An acquaintance of mine once told me she didn’t believe in censoring her childrens movie or television watching. I never asked her why because I feared she would think I was judging her. She died a few months ago, but she raised 3 children who are all successful professionals in their chosen careers.
I would surely have never judged her choice or anyone else’s. What I would like to know from parents on the forum, is whether you think censoring children’s viewing habits is a good idea or not.
If you do not, I would be interested in hearing your reasons.
Again, I do not want to judge anyone. I don’t believe in any form of censorship but I have never had children and would not know how to defend myself if I was asked why I let them watch violent or prurient films.
Keep in mind that censorship usually implies a government action, not something that parents do. Limiting what your child sees seems like a natural and necessary thing. Would you show a 6 year old Resevoir Dogs? It’s a bad idea (IMO) because the child cannot yet understand what he or she would be seeing and have no way to process it. It would just scare the child.
*Originally posted by Telemark *
**Keep in mind that censorship usually implies a government action, not something that parents do. Limiting what your child sees seems like a natural and necessary thing. Would you show a 6 year old Resevoir Dogs? It’s a bad idea (IMO) because the child cannot yet understand what he or she would be seeing and have no way to process it. It would just scare the child. **[/QU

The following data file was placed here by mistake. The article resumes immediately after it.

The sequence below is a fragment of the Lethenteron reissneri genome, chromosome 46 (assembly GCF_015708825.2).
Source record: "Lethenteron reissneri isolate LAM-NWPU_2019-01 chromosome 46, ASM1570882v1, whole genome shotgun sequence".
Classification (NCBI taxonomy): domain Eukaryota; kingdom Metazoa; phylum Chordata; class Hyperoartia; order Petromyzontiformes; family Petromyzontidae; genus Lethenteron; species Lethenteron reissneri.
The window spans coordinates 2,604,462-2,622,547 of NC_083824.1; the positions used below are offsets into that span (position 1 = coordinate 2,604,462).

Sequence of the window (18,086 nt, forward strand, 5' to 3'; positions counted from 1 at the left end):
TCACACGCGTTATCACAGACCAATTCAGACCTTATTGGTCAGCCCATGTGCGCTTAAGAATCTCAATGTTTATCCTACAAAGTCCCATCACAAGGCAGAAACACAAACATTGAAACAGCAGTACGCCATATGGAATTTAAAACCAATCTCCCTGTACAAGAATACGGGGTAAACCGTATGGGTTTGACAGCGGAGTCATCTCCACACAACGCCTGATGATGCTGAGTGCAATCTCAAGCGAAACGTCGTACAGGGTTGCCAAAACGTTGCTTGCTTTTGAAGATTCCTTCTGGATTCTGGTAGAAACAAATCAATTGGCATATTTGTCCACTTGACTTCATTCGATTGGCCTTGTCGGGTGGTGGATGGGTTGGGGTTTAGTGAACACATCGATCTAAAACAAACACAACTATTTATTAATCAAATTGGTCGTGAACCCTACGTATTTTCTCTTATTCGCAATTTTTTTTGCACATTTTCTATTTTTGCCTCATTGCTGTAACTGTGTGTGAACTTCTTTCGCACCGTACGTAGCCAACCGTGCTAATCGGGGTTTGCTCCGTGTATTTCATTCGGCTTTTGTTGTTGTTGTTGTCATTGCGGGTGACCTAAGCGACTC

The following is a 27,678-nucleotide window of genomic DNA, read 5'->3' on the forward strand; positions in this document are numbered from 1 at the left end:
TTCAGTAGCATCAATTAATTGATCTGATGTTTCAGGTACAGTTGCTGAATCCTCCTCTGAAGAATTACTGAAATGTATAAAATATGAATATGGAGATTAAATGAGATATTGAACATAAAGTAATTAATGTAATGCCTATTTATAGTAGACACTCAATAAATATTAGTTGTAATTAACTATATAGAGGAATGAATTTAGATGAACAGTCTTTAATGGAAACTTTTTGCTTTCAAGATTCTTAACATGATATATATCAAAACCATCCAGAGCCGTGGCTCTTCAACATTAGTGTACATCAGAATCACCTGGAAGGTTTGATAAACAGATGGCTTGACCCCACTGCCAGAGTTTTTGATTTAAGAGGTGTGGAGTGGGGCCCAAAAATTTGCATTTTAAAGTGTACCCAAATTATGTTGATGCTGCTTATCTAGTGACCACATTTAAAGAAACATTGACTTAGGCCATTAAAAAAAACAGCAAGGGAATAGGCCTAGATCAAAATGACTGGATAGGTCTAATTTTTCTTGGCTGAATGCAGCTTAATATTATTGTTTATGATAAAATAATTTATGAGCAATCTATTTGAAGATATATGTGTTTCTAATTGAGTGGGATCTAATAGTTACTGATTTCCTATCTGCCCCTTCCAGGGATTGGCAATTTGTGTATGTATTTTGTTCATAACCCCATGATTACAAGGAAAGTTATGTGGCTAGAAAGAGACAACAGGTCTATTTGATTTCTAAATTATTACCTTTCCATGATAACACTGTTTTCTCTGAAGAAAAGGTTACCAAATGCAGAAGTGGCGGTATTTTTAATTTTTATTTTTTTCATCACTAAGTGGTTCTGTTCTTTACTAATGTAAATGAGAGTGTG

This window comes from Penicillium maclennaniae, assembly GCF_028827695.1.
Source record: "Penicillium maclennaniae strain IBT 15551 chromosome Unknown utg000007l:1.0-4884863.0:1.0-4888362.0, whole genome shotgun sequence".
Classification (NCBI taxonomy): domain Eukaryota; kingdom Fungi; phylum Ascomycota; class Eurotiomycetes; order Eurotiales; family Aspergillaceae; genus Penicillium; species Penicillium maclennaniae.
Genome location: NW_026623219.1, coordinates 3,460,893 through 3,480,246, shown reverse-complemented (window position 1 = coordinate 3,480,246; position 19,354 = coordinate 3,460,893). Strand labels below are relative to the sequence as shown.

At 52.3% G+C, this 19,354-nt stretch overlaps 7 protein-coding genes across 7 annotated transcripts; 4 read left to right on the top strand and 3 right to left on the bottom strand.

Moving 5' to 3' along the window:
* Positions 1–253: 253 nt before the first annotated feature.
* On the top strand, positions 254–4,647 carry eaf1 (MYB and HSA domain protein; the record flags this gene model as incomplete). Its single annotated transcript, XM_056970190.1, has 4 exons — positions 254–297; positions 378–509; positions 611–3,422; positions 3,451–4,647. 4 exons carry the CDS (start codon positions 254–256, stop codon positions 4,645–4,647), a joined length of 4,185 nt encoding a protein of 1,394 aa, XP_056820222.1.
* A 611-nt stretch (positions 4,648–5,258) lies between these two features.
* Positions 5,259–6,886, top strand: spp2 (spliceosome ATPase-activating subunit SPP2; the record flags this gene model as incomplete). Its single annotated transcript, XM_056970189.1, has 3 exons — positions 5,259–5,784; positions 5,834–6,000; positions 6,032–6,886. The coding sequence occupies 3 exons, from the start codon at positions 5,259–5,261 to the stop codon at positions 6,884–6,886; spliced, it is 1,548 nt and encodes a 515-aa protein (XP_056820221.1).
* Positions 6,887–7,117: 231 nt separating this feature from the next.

But my friend told me she did not limit her kids viewing ability. She said her youngest child watched films that were , to my friend, scary in nature but that the child found them hilarious.
I still want to hear from parents who do not censor/limit their children’s TV/movie/music etc.
Depends on what exactly you mean by censoring. I never restricted my kids’ movie or television viewing to only those with a particular rating - only G movies or TV shows rated for their age, for example- which I know some people do. But I did limit what they saw based on my own evaluation of what was appropriate for my particular kids in terms of violence,sexual situations, plots , scariness etc. When I had to - which wasn’t often, because they rarely wanted to see something I thought was inappropriate. I don’t think you’ll find many parents who wouldn’t restrict a child’s viewing under any circumstances- parents who would allow a four year old to watch the Playboy channel or Oz, for example.